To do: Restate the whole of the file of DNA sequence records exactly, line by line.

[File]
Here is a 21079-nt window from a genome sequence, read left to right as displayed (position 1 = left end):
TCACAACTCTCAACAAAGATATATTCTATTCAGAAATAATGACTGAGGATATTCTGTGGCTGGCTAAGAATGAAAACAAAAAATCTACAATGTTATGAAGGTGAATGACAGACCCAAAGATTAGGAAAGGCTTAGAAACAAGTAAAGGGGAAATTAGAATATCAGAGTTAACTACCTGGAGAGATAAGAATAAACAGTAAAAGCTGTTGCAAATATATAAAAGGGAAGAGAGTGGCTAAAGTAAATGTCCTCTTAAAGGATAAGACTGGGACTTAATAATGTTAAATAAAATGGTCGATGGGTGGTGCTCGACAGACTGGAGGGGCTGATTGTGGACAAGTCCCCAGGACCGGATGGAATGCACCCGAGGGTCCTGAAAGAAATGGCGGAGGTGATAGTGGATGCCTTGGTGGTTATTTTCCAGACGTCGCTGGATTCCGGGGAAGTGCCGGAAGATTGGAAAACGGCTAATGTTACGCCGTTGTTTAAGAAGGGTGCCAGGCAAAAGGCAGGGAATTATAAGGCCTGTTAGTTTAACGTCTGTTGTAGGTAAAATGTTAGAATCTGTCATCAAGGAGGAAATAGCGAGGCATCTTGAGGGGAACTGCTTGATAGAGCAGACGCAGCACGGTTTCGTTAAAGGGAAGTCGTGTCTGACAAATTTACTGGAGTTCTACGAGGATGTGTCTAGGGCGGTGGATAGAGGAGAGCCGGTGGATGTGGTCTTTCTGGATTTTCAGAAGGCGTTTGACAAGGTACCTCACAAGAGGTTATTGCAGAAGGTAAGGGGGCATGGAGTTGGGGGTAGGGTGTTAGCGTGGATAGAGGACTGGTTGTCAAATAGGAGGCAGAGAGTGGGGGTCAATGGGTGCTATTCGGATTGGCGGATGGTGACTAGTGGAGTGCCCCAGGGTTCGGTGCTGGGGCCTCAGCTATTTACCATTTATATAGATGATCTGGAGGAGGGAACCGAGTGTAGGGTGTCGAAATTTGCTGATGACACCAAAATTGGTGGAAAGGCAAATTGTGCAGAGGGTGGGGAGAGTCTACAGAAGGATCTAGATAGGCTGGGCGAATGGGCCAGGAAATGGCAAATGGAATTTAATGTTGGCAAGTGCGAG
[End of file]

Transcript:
Here is a 21079-nt window from a genome sequence, read left to right as displayed (position 1 = left end):
TCACAACTCTCAACAAAGATATATTCTATTCAGAAATAATGACTGAGGATATTCTGTGGCTGGCTAAGAATGAAAACAAAAAATCTACAATGTTATGAAGGTGAATGACAGACCCAAAGATTAGGAAAGGCTTAGAAACAAGTAAAGGGGAAATTAGAATATCAGAGTTAACTACCTGGAGAGATAAGAATAAACAGTAAAAGCTGTTGCAAATATATAAAAGGGAAGAGAGTGGCTAAAGTAAATGTCCTCTTAAAGGATAAGACTGGGACTTAATAATGTTAAATAAAATGGTCGATGGGTGGTGCTCGACAGACTGGAGGGGCTGATTGTGGACAAGTCCCCAGGACCGGATGGAATGCACCCGAGGGTCCTGAAAGAAATGGCGGAGGTGATAGTGGATGCCTTGGTGGTTATTTTCCAGACGTCGCTGGATTCCGGGGAAGTGCCGGAAGATTGGAAAACGGCTAATGTTACGCCGTTGTTTAAGAAGGGTGCCAGGCAAAAGGCAGGGAATTATAAGGCCTGTTAGTTTAACGTCTGTTGTAGGTAAAATGTTAGAATCTGTCATCAAGGAGGAAATAGCGAGGCATCTTGAGGGGAACTGCTTGATAGAGCAGACGCAGCACGGTTTCGTTAAAGGGAAGTCGTGTCTGACAAATTTACTGGAGTTCTACGAGGATGTGTCTAGGGCGGTGGATAGAGGAGAGCCGGTGGATGTGGTCTTTCTGGATTTTCAGAAGGCGTTTGACAAGGTACCTCACAAGAGGTTATTGCAGAAGGTAAGGGGGCATGGAGTTGGGGGTAGGGTGTTAGCGTGGATAGAGGACTGGTTGTCAAATAGGAGGCAGAGAGTGGGGGTCAATGGGTGCTATTCGGATTGGCGGATGGTGACTAGTGGAGTGCCCCAGGGTTCGGTGCTGGGGCCTCAGCTATTTACCATTTATATAGATGATCTGGAGGAGGGAACCGAGTGTAGGGTGTCGAAATTTGCTGATGACACCAAAATTGGTGGAAAGGCAAATTGTGCAGAGGGTGGGGAGAGTCTACAGAAGGATCTAGATAGGCTGGGCGAATGGGCCAGGAAATGGCAAATGGAATTTAATGTTGGCAAGTGCGAG